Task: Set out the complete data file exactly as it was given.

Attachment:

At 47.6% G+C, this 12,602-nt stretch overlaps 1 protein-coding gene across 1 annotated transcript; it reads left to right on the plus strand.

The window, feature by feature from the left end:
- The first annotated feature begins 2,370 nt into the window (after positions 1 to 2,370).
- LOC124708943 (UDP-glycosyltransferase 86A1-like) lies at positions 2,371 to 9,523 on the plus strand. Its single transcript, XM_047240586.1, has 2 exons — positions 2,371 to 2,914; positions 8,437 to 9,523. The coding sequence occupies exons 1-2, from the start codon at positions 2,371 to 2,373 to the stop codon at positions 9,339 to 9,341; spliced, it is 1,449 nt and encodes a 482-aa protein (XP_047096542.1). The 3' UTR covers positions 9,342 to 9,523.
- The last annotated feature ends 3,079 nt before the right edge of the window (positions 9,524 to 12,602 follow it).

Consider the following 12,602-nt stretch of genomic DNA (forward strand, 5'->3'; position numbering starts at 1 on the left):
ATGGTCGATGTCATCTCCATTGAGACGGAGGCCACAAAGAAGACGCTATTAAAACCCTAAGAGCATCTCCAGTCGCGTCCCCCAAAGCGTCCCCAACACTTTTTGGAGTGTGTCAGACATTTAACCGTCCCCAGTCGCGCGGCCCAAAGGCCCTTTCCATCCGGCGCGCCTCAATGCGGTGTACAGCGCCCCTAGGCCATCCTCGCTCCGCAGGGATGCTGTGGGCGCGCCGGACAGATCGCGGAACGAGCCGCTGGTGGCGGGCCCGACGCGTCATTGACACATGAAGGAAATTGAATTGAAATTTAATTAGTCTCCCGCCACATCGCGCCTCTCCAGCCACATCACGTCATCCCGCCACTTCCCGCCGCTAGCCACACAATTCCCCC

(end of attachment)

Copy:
At 47.6% G+C, this 12,602-nt stretch overlaps 1 protein-coding gene across 1 annotated transcript; it reads left to right on the plus strand.

The window, feature by feature from the left end:
- The first annotated feature begins 2,370 nt into the window (after positions 1 to 2,370).
- LOC124708943 (UDP-glycosyltransferase 86A1-like) lies at positions 2,371 to 9,523 on the plus strand. Its single transcript, XM_047240586.1, has 2 exons — positions 2,371 to 2,914; positions 8,437 to 9,523. The coding sequence occupies exons 1-2, from the start codon at positions 2,371 to 2,373 to the stop codon at positions 9,339 to 9,341; spliced, it is 1,449 nt and encodes a 482-aa protein (XP_047096542.1). The 3' UTR covers positions 9,342 to 9,523.
- The last annotated feature ends 3,079 nt before the right edge of the window (positions 9,524 to 12,602 follow it).

Consider the following 12,602-nt stretch of genomic DNA (forward strand, 5'->3'; position numbering starts at 1 on the left):
ATGGTCGATGTCATCTCCATTGAGACGGAGGCCACAAAGAAGACGCTATTAAAACCCTAAGAGCATCTCCAGTCGCGTCCCCCAAAGCGTCCCCAACACTTTTTGGAGTGTGTCAGACATTTAACCGTCCCCAGTCGCGCGGCCCAAAGGCCCTTTCCATCCGGCGCGCCTCAATGCGGTGTACAGCGCCCCTAGGCCATCCTCGCTCCGCAGGGATGCTGTGGGCGCGCCGGACAGATCGCGGAACGAGCCGCTGGTGGCGGGCCCGACGCGTCATTGACACATGAAGGAAATTGAATTGAAATTTAATTAGTCTCCCGCCACATCGCGCCTCTCCAGCCACATCACGTCATCCCGCCACTTCCCGCCGCTAGCCACACAATTCCCCC